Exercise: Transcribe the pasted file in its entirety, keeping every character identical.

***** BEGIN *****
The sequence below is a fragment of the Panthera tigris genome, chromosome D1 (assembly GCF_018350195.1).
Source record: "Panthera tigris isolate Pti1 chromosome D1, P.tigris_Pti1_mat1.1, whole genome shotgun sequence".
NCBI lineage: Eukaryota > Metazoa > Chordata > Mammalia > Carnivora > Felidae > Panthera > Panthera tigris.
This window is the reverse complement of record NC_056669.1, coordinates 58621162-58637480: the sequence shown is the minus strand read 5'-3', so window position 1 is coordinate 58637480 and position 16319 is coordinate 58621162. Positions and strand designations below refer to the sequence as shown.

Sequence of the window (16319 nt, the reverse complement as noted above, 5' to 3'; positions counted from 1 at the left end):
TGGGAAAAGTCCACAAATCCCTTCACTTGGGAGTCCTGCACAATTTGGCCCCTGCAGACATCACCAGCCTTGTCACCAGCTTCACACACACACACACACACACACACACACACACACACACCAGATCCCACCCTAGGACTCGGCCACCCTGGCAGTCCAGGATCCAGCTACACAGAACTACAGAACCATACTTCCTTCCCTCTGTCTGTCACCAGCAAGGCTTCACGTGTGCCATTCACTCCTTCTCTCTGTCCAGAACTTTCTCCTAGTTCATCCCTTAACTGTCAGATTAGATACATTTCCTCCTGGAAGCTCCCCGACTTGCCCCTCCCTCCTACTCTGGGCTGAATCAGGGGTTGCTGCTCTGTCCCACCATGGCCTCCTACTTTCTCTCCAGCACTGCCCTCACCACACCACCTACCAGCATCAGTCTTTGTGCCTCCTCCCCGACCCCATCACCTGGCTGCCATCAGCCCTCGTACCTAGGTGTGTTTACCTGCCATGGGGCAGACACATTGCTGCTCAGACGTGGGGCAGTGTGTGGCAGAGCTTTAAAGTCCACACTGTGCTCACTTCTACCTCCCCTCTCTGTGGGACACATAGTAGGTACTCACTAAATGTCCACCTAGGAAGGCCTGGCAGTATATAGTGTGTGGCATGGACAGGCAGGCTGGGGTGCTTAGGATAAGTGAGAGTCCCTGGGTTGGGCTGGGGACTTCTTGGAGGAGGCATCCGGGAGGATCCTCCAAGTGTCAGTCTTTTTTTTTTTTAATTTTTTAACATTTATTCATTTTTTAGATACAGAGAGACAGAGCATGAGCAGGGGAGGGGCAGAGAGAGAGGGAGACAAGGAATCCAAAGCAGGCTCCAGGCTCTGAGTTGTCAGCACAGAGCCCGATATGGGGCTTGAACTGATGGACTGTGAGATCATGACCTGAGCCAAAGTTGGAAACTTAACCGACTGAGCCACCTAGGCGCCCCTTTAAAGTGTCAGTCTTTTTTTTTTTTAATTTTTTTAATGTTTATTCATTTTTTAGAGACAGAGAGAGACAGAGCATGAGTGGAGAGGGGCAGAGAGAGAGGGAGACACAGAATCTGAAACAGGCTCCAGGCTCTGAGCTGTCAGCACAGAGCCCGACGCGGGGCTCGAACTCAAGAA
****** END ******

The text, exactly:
The sequence below is a fragment of the Panthera tigris genome, chromosome D1 (assembly GCF_018350195.1).
Source record: "Panthera tigris isolate Pti1 chromosome D1, P.tigris_Pti1_mat1.1, whole genome shotgun sequence".
NCBI lineage: Eukaryota > Metazoa > Chordata > Mammalia > Carnivora > Felidae > Panthera > Panthera tigris.
This window is the reverse complement of record NC_056669.1, coordinates 58621162-58637480: the sequence shown is the minus strand read 5'-3', so window position 1 is coordinate 58637480 and position 16319 is coordinate 58621162. Positions and strand designations below refer to the sequence as shown.

Sequence of the window (16319 nt, the reverse complement as noted above, 5' to 3'; positions counted from 1 at the left end):
TGGGAAAAGTCCACAAATCCCTTCACTTGGGAGTCCTGCACAATTTGGCCCCTGCAGACATCACCAGCCTTGTCACCAGCTTCACACACACACACACACACACACACACACACACACACACCAGATCCCACCCTAGGACTCGGCCACCCTGGCAGTCCAGGATCCAGCTACACAGAACTACAGAACCATACTTCCTTCCCTCTGTCTGTCACCAGCAAGGCTTCACGTGTGCCATTCACTCCTTCTCTCTGTCCAGAACTTTCTCCTAGTTCATCCCTTAACTGTCAGATTAGATACATTTCCTCCTGGAAGCTCCCCGACTTGCCCCTCCCTCCTACTCTGGGCTGAATCAGGGGTTGCTGCTCTGTCCCACCATGGCCTCCTACTTTCTCTCCAGCACTGCCCTCACCACACCACCTACCAGCATCAGTCTTTGTGCCTCCTCCCCGACCCCATCACCTGGCTGCCATCAGCCCTCGTACCTAGGTGTGTTTACCTGCCATGGGGCAGACACATTGCTGCTCAGACGTGGGGCAGTGTGTGGCAGAGCTTTAAAGTCCACACTGTGCTCACTTCTACCTCCCCTCTCTGTGGGACACATAGTAGGTACTCACTAAATGTCCACCTAGGAAGGCCTGGCAGTATATAGTGTGTGGCATGGACAGGCAGGCTGGGGTGCTTAGGATAAGTGAGAGTCCCTGGGTTGGGCTGGGGACTTCTTGGAGGAGGCATCCGGGAGGATCCTCCAAGTGTCAGTCTTTTTTTTTTTTAATTTTTTAACATTTATTCATTTTTTAGATACAGAGAGACAGAGCATGAGCAGGGGAGGGGCAGAGAGAGAGGGAGACAAGGAATCCAAAGCAGGCTCCAGGCTCTGAGTTGTCAGCACAGAGCCCGATATGGGGCTTGAACTGATGGACTGTGAGATCATGACCTGAGCCAAAGTTGGAAACTTAACCGACTGAGCCACCTAGGCGCCCCTTTAAAGTGTCAGTCTTTTTTTTTTTTAATTTTTTTAATGTTTATTCATTTTTTAGAGACAGAGAGAGACAGAGCATGAGTGGAGAGGGGCAGAGAGAGAGGGAGACACAGAATCTGAAACAGGCTCCAGGCTCTGAGCTGTCAGCACAGAGCCCGACGCGGGGCTCGAACTCAAGAA